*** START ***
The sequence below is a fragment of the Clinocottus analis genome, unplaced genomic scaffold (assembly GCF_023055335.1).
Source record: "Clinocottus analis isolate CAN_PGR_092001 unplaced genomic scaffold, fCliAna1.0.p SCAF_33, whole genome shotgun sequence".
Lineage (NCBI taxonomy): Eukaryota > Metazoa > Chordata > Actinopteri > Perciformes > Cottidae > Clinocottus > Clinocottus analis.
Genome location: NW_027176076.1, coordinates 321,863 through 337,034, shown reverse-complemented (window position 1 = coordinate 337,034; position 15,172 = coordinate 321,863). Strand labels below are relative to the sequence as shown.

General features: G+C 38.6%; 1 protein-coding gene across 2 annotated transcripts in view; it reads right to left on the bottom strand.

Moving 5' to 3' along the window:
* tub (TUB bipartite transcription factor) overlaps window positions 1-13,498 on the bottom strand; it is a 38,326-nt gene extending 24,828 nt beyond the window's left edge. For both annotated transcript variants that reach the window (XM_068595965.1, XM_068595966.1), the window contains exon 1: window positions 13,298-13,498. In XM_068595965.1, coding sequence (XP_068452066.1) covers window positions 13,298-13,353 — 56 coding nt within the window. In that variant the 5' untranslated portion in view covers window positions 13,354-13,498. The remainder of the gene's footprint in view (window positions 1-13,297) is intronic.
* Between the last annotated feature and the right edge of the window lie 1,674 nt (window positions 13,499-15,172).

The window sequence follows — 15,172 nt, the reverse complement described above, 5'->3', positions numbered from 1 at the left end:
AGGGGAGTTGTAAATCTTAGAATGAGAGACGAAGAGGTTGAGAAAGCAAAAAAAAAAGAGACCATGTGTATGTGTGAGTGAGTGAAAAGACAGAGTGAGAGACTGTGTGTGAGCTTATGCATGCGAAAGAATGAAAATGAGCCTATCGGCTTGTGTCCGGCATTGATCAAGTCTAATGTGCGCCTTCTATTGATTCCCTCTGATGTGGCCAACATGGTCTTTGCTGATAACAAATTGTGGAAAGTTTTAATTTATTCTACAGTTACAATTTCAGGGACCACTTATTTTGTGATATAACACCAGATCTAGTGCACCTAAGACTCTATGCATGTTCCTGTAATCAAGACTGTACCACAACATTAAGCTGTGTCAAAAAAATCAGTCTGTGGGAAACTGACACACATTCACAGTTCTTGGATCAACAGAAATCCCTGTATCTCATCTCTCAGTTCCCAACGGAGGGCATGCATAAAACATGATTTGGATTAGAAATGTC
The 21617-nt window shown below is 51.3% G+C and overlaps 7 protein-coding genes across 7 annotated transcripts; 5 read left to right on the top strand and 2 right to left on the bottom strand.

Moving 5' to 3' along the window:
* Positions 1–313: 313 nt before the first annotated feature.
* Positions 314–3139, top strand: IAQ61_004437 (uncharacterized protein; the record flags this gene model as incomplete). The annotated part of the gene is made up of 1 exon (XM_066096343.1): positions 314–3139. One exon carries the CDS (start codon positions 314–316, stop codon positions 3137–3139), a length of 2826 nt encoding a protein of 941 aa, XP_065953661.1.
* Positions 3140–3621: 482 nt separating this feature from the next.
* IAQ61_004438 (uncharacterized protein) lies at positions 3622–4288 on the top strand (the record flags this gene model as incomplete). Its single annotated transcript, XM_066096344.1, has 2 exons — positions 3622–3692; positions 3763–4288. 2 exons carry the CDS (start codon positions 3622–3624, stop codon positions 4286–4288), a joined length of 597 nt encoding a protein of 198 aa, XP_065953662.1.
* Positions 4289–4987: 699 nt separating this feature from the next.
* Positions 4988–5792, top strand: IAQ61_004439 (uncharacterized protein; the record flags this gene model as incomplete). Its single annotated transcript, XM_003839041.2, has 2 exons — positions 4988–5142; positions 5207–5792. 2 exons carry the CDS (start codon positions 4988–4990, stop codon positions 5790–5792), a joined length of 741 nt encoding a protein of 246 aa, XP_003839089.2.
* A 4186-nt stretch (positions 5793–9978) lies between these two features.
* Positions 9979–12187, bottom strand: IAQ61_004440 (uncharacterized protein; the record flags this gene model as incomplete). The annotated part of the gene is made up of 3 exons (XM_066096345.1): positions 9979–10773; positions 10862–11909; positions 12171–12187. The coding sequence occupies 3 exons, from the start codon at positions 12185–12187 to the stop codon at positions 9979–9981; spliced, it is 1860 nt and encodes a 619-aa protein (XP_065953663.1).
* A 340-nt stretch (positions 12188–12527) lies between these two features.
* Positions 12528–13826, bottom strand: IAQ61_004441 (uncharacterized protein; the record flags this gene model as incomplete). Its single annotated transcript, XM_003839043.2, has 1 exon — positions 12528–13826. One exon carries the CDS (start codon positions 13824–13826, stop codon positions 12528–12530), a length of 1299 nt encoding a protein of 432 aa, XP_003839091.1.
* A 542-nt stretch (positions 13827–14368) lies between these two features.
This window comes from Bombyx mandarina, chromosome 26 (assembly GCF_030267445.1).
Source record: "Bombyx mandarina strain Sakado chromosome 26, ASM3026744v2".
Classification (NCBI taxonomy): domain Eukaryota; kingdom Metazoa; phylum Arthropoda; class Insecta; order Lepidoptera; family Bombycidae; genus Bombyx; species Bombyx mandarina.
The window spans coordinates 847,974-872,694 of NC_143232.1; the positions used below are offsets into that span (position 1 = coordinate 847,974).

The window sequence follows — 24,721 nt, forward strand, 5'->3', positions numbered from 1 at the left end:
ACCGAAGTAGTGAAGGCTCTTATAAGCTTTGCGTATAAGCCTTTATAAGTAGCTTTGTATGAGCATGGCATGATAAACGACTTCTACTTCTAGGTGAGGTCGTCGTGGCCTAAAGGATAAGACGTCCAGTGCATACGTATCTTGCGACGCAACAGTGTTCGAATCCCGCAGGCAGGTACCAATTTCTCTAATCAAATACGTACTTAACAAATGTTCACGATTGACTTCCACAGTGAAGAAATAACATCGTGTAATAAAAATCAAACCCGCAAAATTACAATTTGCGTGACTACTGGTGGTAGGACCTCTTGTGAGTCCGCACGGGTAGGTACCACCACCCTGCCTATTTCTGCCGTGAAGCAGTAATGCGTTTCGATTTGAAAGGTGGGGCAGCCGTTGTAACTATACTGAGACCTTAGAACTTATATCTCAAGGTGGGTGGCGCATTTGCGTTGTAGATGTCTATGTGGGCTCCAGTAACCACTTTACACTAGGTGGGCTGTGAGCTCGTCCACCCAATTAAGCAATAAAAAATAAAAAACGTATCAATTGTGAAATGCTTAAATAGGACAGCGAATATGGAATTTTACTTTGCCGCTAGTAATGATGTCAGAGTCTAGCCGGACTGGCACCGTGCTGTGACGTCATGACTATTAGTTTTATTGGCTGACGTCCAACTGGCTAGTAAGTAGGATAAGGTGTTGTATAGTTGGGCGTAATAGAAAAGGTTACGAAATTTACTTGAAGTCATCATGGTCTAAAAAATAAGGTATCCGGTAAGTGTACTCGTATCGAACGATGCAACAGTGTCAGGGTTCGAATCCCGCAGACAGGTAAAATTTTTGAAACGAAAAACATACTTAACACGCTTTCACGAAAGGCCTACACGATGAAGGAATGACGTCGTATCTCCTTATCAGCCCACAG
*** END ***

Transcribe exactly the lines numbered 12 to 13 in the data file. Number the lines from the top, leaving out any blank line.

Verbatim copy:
Moving 5' to 3' along the window:
* Positions 1–313: 313 nt before the first annotated feature.